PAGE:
It’s never too early for first-year MBAs at Owen to begin their internship searches, but the sense of urgency often depends on one’s preferred approach and interest. The opportunities present themselves early and often — career fairs sponsored by organizations like National Black MBA Association and Prospanica let students network and interview with hundreds of companies just a few weeks after classes start (or, in the case of Forte, a few weeks before). Those looking to get ahead of recruiting cycles can also begin tapping into Owen’s vast alumni network to learn more about industries, companies, and potential internship openings.
However, with their heavy recruiting seasons several weeks away, most students can prioritize coursework, social calendars, and career evaluation as they re-acclimate themselves to academic life, build new friendships, and consider career options.
Unless they’re considering a career in Human Resources.
HR recruiters arrive on campus as early as September and begin interviewing in October. Students interested in the Human and Organizational Performance (HOP) track need to prepare early for a deluge of information sessions, networking happy hours, and interviews.
To help students acclimate quickly, the HOP Association kicks off the school year with an annual symposium designed to bring students a professional-level view of the career tracks within HR, an overview of the recruiting process, and an opportunity to meet alumni working at target companies.
This year’s event, held last Friday, underscored the diversity of roles in HR as well as the impact that Vanderbilt graduates have had on the profession. Alumni from Google, Procter & Gamble, Deloitte, HP, and Bridgestone offered students an insider’s perspective on their careers and the opportunities and challenges surrounding them.
“It was fun to see alumni from Google, Deloitte, HP, Bridgestone and P&G introduce the HR field to our Owen students. There’s so much to be learned in the classroom at Owen, but the real-world advice from our alums is invaluable.” – Katherine Calvert (MBA’18)
“It was fun to see alumni from Google, Deloitte, HP, Bridgestone and P&G introduce the HR field to our Owen students,” said Katherine Calvert (MBA ’18), President of the HOP Association. “There’s so much to be learned in the classroom at Owen, but the real-world advice from our alums is invaluable.”
As a manager in Deloitte’s Human Capital Organization Transformation & Talent practice, Stephanie Levitt has led change management efforts for multiple global clients. She spoke with frank enthusiasm about the highs and lows of being a consultant. “I’m very stimulated by the problems I get to solve everyday, but one of the big challenges is lifestyle,” she said, describing weeks where she visits 5 cities in 4 days. “Some weeks I want to pull my hair out, but last week I was in Chicago at a workshop that was so meaty and interesting that I left exhausted but energized.”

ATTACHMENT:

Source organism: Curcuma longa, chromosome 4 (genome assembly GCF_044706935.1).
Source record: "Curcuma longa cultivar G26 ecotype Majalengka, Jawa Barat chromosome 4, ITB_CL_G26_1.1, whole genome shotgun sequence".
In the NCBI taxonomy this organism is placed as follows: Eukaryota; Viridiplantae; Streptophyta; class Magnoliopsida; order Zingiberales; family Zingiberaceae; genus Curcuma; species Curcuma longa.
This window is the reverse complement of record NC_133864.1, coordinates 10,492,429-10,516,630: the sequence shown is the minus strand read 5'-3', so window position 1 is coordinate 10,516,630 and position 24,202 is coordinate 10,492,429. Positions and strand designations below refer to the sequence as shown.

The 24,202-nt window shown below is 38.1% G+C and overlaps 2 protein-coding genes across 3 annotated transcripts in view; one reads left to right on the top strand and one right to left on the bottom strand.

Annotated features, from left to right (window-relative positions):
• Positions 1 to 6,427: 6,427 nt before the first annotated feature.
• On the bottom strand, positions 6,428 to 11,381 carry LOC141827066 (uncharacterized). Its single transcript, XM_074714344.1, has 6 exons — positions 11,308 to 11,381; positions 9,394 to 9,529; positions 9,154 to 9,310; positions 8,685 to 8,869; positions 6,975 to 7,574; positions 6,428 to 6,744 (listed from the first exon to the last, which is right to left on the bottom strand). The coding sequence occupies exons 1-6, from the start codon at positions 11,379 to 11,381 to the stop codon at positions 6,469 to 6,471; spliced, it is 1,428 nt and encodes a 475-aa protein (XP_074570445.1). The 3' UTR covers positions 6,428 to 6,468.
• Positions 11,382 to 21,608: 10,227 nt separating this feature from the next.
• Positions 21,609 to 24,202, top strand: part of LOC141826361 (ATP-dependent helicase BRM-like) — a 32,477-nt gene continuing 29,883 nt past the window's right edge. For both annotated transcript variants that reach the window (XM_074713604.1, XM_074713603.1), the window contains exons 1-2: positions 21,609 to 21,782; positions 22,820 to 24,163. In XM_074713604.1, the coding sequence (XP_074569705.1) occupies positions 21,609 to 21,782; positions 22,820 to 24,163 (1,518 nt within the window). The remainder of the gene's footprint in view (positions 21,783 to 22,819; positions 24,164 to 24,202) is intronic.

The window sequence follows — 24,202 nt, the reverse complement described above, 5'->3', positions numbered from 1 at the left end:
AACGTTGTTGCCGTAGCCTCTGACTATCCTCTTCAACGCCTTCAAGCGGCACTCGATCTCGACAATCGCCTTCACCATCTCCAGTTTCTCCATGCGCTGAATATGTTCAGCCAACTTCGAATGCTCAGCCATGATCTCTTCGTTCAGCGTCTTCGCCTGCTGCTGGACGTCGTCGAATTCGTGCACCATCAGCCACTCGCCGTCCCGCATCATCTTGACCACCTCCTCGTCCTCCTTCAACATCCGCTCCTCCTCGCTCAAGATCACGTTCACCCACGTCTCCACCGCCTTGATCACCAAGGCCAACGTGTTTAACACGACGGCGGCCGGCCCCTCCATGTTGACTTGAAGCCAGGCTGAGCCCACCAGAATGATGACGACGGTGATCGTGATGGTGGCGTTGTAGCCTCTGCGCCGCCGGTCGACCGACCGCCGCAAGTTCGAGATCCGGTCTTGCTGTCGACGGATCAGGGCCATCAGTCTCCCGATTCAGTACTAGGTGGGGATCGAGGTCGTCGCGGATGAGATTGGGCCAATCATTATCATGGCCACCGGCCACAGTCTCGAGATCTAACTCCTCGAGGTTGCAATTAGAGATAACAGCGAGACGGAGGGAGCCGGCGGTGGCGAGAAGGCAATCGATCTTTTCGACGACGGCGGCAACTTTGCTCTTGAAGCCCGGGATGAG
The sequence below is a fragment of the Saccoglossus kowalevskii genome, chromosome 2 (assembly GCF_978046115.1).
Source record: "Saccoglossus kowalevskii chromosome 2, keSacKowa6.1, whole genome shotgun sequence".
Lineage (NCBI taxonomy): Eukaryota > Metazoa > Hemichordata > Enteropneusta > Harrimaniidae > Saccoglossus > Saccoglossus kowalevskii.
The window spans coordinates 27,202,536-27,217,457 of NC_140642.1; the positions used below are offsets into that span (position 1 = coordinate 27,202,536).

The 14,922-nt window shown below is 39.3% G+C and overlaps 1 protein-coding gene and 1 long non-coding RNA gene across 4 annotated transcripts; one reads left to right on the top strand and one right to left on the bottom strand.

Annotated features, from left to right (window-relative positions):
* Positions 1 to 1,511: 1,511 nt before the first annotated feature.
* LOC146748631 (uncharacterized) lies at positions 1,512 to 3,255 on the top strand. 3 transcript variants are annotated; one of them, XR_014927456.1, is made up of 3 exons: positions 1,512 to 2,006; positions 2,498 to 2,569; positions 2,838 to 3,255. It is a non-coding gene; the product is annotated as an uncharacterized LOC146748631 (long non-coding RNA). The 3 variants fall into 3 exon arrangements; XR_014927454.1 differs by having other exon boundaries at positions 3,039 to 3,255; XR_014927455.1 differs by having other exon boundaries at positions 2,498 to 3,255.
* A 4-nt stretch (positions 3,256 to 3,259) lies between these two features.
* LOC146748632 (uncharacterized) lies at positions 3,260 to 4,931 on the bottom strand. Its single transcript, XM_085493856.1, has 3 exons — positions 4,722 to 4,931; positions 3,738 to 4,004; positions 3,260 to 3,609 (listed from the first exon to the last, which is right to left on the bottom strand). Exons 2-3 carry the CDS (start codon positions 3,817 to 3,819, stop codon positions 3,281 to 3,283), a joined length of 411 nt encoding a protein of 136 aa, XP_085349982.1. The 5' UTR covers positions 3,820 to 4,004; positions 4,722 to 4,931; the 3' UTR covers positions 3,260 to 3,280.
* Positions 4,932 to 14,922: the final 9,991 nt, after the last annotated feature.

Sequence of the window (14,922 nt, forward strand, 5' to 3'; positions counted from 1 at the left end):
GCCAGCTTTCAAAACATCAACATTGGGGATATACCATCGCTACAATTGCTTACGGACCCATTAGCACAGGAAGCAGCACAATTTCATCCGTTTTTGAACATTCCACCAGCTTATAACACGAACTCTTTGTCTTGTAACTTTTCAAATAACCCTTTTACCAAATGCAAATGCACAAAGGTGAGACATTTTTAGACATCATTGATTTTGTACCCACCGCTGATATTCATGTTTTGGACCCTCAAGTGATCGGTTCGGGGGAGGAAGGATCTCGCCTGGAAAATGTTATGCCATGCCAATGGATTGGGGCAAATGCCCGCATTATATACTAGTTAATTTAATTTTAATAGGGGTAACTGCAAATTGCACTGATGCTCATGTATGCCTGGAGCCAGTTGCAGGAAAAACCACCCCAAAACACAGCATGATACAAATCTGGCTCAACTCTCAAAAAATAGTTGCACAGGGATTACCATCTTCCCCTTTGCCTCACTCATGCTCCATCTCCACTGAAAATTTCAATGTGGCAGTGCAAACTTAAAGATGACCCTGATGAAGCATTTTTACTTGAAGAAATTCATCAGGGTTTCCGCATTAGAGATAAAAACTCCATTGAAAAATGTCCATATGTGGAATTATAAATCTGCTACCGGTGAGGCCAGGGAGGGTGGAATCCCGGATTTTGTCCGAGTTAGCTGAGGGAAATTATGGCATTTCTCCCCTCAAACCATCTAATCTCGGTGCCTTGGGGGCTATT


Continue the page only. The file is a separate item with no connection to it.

Janet Nelson (MBA’07), Senior HR Manager at P&G, spoke at length about her path in Corporate HR, and the attractive levels of autonomy and collaboration that her position offers. “My boss has been so busy meeting partners, he expects me to run things,” she said. “But I also need to be collaborative, because I need people to buy into my proposals.”
A former consultant, Dan George (MBA’14) took a position in workforce analytics and strategic planning after graduating from Owen. After seven years of consulting, he got “burned out” from consulting (“when I got to Owen, I was happy to stay in one place for more than a few weeks at a time”) but he enjoyed the experience (“the fast-paced lifestyle is really fun.”) He spoke at length about the impact of analytics in HR, from reporting to predictive modeling, and demonstrated the tools he uses daily to assess information and present to teammates.
Google HR Manager Heather Webb (MBA’07) and HP HR Business Partner Kaye Luenprakansit (MBA’15) talked specifically about HR in the technology sector. They spoke about the rapid pace of progress and change at their companies, but both noted that keys to success in Corporate HR at Google and HP aren’t markedly different from corporations in any other sector. “All companies are looking for dynamic people who are good communicators and good with data,” Luenprakansit said.
Data proficiency is an expectation, not a nice-to-have. Every panelist, spanning positions in Corporate HR, Human Capital Consulting, and Workforce Analytics, spoke to the importance of data in their work. “Reports are being delivered, and we receive education on how to create reports,” added Nelson. “I have to use the (data analytics) systems to get the most out of them. The language of business is dollars and cents, so you need the numbers.”
“At Deloitte, it’s understood that you have to be data fluent,” said Levitt. “All Human Capital consultants are responsible for building reports that are truly measurable and tangible…that’s table stakes.”
Know your audience. Luenprakansit and Webb spoke to the importance of understanding the roles, responsibilities, and even language of the employees HR partners work with. “Anytime I take on a new client group, I spend as much time shadowing as possible,” Webb said. “It’s not necessary to be ‘techie’ (to work at a technical organization), but it’s very helpful to learn the language your partners speak,” added Luenprakansit.
Webb made a good point about the impact that an appreciation and understanding of a company’s employees can have on the job search: “If you’re going to be a client partner and work with executives, think about the type of employees you want to work with. Are you interested in technology? If not, you may not like working with those who are.”